“The thing I get emotional about was the sense of total isolation. I remember asking for information and being given an A4 sheet about women in Africa. As a woman, feeling that I was the only one this was happening to –  you know, the only one in Australia. I now know that was not true, but that’s how I thought then. I think that’s why I’ve gone down this path of speaking. I didn’t want another woman to go through that alone.”

Pam Price argues Kath’s willingness to put everything out there makes her special.

“Her candour is amazing. I’ve got enormous respect for her,” she says. “She’s prepared to put herself in the middle of the conversation, and that takes a lot of guts. I’ve been there many, many, many times when she’s telling her story, and most of the time people are respectful, but not always. They’ll ask things that clearly show their judgement and she just hands it back. She’s very pragmatic about that.”

There’s one thing, though, people seem to rarely ever ask Kath. That is, what happened to her partner from the late 1980s? Perhaps they just assume he died before treatments came along. But if someone should happen to ask, Kath is willing to speak about him, too.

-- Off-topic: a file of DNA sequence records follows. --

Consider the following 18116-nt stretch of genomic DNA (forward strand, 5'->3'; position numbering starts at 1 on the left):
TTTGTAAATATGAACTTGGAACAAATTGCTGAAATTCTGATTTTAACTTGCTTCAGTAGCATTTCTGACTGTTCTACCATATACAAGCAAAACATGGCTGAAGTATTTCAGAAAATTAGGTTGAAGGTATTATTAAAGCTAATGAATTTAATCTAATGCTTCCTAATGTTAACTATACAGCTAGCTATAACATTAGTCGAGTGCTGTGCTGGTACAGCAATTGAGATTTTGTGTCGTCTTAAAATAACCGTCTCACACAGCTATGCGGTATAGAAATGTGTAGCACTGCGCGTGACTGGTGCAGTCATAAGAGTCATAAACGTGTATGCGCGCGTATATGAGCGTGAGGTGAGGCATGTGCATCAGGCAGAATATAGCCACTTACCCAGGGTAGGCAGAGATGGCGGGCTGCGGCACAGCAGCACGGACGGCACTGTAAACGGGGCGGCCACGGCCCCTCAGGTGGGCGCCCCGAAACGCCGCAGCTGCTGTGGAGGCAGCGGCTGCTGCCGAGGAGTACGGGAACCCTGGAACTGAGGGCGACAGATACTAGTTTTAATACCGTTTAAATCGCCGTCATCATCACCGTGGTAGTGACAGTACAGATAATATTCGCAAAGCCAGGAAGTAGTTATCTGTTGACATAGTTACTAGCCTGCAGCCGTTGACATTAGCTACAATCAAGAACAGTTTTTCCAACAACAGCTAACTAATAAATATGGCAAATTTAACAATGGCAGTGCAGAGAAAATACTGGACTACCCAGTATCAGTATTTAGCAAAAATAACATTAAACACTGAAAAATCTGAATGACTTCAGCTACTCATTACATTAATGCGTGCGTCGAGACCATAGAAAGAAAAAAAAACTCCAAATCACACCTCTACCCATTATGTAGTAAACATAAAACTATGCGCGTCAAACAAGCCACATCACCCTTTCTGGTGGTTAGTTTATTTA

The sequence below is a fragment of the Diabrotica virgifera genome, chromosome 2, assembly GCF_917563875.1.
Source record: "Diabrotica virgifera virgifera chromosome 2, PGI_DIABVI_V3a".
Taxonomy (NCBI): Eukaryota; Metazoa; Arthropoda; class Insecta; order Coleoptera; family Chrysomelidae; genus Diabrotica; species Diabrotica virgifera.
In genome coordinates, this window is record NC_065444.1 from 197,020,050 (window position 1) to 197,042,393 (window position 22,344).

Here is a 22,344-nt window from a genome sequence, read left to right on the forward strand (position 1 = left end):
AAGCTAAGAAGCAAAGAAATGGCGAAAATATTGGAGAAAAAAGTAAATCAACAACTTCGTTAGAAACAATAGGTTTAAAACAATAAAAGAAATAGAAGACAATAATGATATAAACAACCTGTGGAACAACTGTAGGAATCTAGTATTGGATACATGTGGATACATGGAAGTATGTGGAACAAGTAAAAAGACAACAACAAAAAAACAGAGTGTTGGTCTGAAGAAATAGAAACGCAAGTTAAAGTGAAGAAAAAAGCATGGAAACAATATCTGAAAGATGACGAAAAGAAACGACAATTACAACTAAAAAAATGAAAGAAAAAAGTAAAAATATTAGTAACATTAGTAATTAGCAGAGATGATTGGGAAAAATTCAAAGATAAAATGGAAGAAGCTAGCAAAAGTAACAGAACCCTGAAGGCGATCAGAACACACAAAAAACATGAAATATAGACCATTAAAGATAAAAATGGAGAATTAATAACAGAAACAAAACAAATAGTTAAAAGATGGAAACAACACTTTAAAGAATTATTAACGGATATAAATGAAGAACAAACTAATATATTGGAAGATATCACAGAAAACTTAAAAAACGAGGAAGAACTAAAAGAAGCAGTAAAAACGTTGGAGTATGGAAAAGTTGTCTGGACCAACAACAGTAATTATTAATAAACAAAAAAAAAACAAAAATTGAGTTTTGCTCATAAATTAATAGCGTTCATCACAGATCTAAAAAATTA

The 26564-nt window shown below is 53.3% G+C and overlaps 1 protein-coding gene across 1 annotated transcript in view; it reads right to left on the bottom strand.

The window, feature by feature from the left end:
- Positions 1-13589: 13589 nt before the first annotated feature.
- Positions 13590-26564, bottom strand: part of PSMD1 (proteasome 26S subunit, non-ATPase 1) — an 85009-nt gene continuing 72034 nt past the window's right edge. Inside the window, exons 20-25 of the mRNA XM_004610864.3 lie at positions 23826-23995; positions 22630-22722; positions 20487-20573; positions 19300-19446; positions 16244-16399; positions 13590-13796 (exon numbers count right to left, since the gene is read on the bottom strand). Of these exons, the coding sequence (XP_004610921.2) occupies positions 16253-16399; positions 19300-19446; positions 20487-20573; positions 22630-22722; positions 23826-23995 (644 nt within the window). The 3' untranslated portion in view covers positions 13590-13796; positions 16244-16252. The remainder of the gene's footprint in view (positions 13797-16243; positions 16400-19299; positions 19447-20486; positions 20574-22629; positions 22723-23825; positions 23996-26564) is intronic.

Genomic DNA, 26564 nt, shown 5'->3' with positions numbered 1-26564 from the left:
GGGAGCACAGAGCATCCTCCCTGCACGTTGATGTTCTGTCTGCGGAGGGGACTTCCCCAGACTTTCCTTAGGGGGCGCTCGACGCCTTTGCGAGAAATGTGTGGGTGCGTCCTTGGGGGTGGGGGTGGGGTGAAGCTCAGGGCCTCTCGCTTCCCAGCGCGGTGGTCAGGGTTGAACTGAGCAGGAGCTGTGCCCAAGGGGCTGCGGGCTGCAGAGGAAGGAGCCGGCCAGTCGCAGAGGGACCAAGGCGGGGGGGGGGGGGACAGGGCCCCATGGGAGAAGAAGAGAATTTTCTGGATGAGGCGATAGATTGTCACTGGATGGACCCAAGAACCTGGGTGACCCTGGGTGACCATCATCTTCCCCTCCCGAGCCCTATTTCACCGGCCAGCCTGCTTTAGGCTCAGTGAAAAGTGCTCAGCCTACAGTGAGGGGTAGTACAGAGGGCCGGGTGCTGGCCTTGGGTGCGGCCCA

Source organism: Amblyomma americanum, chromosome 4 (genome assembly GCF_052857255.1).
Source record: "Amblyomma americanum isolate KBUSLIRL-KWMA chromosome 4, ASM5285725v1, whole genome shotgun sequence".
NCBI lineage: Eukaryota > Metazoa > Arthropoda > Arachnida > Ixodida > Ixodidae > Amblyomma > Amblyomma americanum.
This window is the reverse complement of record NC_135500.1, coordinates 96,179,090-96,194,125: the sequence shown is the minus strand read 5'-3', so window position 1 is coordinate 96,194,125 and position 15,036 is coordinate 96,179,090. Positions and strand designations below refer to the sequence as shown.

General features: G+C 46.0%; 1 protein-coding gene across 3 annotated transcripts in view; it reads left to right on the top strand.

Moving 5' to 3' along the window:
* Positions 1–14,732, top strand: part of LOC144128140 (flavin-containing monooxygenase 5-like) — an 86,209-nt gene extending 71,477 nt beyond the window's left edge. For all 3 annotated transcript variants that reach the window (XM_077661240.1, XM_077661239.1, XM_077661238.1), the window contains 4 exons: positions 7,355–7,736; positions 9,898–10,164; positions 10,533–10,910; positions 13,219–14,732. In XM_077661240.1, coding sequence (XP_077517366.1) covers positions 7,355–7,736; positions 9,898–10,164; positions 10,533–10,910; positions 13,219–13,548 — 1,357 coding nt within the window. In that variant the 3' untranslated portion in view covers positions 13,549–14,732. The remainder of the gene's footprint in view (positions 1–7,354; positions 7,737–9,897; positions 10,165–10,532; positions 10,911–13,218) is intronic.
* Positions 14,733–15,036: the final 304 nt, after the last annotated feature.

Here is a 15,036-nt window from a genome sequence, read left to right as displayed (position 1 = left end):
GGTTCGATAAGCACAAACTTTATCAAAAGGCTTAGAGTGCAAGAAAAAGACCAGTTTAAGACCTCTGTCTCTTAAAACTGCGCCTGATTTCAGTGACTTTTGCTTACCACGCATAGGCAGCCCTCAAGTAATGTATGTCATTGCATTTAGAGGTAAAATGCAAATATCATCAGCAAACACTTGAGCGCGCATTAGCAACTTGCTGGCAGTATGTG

A few weeks ago at the annual Adelaide Pride March, Kath Leane was chatting with a group of friends. Everyone was standing around Light Square, enjoying the late afternoon sun, waiting for the show to begin. Kath interrupted her conversation, grabbing the arm of a slightly built man wearing a baseball cap. “Come here Joe,” she commanded. “Get your photo taken with me!”

The result is a snapshot of two very different personalities. Kath is up on a bench, her arms outstretched; it looks a bit like a well-earned ‘V’ for victory. Joe, by contrast, has a quiet smile as he stands beside Kath, right where he’s always been. The father of their two children, Joe is Kath’s partner.

“We both survived – HIV and each other,” Kath says, laughing. There’s more laughter at the inevitable follow-up: “And which has been difficult?”

“Do I really have to answer that one?” she asks. For a moment Kath pauses, and then continues.

“Relationships are hard, but I think it’s too easy to go, ‘oh look this is too hard’, and just walk away. We’ve both always been really committed to making it work, because what do you do? Just give up and go on to someone else? And then when issues arise, you do the same thing again? So no, we decided to stick it out.”

Kath and partner Joe at this year’s Adelaide Pride March.